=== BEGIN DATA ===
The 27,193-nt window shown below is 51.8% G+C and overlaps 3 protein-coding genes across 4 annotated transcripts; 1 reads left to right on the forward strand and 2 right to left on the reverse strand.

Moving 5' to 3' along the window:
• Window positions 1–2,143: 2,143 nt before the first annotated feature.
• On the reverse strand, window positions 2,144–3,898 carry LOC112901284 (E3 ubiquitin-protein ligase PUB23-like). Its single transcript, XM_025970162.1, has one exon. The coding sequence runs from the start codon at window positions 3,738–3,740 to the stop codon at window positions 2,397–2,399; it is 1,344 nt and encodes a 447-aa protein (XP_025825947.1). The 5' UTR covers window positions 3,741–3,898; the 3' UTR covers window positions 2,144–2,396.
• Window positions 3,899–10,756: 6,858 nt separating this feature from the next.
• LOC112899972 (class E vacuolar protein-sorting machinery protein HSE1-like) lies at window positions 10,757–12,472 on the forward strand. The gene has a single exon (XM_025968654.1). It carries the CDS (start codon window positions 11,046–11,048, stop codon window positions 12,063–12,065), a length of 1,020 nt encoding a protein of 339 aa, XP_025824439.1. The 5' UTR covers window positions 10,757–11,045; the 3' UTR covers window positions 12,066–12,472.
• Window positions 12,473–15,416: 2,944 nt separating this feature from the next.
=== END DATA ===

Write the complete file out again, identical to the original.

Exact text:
The 27,193-nt window shown below is 51.8% G+C and overlaps 3 protein-coding genes across 4 annotated transcripts; 1 reads left to right on the forward strand and 2 right to left on the reverse strand.

Moving 5' to 3' along the window:
• Window positions 1–2,143: 2,143 nt before the first annotated feature.
• On the reverse strand, window positions 2,144–3,898 carry LOC112901284 (E3 ubiquitin-protein ligase PUB23-like). Its single transcript, XM_025970162.1, has one exon. The coding sequence runs from the start codon at window positions 3,738–3,740 to the stop codon at window positions 2,397–2,399; it is 1,344 nt and encodes a 447-aa protein (XP_025825947.1). The 5' UTR covers window positions 3,741–3,898; the 3' UTR covers window positions 2,144–2,396.
• Window positions 3,899–10,756: 6,858 nt separating this feature from the next.
• LOC112899972 (class E vacuolar protein-sorting machinery protein HSE1-like) lies at window positions 10,757–12,472 on the forward strand. The gene has a single exon (XM_025968654.1). It carries the CDS (start codon window positions 11,046–11,048, stop codon window positions 12,063–12,065), a length of 1,020 nt encoding a protein of 339 aa, XP_025824439.1. The 5' UTR covers window positions 10,757–11,045; the 3' UTR covers window positions 12,066–12,472.
• Window positions 12,473–15,416: 2,944 nt separating this feature from the next.